As we move into the holiday season, we often hear people around us talk about “unplugging” and trying to relax. But in our hyper-connected world, it’s difficult to truly get away from the stresses and worries of our everyday lives.

Sometimes we need to take a step beyond the usual idea of unplugging, like not answering your email for a day or taking a few days off work. The concept of “mindful unplugging” is taking time to slow down, look inward, and work on building your internal strength.

NDC has put together a list of suggestions to help you practice mindful unplugging. We also encourage you to find new ways that work for you.

Ways to Mindfully Unplug

  1. Purge your email account. If you’re anything like us, having emails hanging over your head or a cluttered box that make things impossible to find can keep us stressed or constantly thinking about what we haven’t done yet. Take some time to organize emails, respond to anything that needs attention, and clear out personal and work emails you no longer need.

  2. Take a break from social media. There are many great benefits to having news, opinions, and information available to you 24/7. But that barrage of information can often overwhelm or stress you out. Negative news, antagonistic discussions, and other content can impact your mood and sense of peace more than you know. Turn off your notifications or even remove/hide your social media apps for a few days to give your mind a much-needed break.

  3. Move your body. That can mean literally anything that works for you — take a walk, do yoga, dance around the house with your dogs, or stretch if you’ve been sitting for a while. Keeping your body active will actually help you relax while also being mindful of your health and mood.

  4. Create what you love. Find something that gives you a creative outlet. Draw, paint, craft, sculpt, write, cook, garden, or any activity that gives your mind the freedom to be creative and think in different ways.

  5. Do nothing for two minutes. Turn off the TV, don’t look at your phone, and put away things that usually take up all of your time. Take two minutes to just stop. Let your mind wander freely and shake off the tensions of being active constantly. Close your eyes or check out a helpful video to take time for yourself.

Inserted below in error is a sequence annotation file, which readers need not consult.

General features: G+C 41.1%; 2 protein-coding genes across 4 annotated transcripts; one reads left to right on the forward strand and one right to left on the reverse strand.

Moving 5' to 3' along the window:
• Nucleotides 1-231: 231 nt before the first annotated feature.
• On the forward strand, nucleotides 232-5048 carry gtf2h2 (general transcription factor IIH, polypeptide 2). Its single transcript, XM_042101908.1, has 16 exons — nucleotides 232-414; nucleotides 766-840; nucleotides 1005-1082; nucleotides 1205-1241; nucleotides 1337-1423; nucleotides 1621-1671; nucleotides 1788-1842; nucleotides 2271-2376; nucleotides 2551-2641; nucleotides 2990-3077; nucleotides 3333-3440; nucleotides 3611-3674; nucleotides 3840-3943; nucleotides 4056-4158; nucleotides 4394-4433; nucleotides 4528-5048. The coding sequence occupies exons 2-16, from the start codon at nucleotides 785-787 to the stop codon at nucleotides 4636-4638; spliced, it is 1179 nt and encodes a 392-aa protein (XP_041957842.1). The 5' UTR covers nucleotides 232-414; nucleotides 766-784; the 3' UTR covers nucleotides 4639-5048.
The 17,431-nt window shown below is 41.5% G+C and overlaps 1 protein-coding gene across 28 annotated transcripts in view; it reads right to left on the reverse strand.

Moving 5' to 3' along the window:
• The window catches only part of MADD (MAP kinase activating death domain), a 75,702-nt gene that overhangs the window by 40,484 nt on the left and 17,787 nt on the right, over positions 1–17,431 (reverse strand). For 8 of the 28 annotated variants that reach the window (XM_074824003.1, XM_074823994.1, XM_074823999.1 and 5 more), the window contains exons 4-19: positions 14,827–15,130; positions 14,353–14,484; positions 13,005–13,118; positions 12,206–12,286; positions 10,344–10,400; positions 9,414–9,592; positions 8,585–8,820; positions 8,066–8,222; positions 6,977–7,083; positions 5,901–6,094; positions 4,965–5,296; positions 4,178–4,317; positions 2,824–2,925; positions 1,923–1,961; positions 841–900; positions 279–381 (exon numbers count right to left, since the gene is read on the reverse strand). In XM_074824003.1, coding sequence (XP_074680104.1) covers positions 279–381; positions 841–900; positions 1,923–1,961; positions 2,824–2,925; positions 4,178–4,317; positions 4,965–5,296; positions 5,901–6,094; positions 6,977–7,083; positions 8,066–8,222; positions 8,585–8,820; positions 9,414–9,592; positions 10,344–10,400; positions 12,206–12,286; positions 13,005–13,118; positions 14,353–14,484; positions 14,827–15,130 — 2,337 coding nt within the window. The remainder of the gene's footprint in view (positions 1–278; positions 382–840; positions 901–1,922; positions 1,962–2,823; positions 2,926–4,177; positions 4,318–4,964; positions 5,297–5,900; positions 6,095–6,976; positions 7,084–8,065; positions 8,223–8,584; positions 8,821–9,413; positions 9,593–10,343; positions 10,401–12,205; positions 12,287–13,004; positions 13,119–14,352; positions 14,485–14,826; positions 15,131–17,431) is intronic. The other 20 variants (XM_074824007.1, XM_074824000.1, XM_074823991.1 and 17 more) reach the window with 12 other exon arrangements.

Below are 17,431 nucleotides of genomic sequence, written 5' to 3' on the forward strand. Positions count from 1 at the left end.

6. Set aside time for internal growth. Look at your strengths and maybe where you want to improve. Reflect on how your own way of thinking impacts your interactions with others and the world around you. Use a resource like NDC’s e-learning course on attitudes and biases to grow as a person.

  7. Give gratitude to others. The road to #DeafSuccess requires a lot of effort, from connecting individuals with needed services to coordinating school-wide accessibility systems. These past few years have further complicated a system that was already inherently inequitable to deaf people. Take the time to show appreciation for the people who work in your disability services office, service providers who have supported you, families who have helped you, and other champions for access in your community. That show of gratitude can help others recharge and resume this important work after the holidays.

The Benefits of Mindful Unplugging

Beyond just getting some much-needed quiet time, unplugging in intentional ways like those listed above can really benefit your everyday life. Making yourself more present through mindful unplugging can boost your creativity and focus, help you de-stress and calm anxieties, improve your gratitude for yourself and others, strengthen communication and your relationships, and boost your confidence.

Invest in you and your own wellbeing to help you recharge this holiday season and continue it throughout the new year.

You are worth it.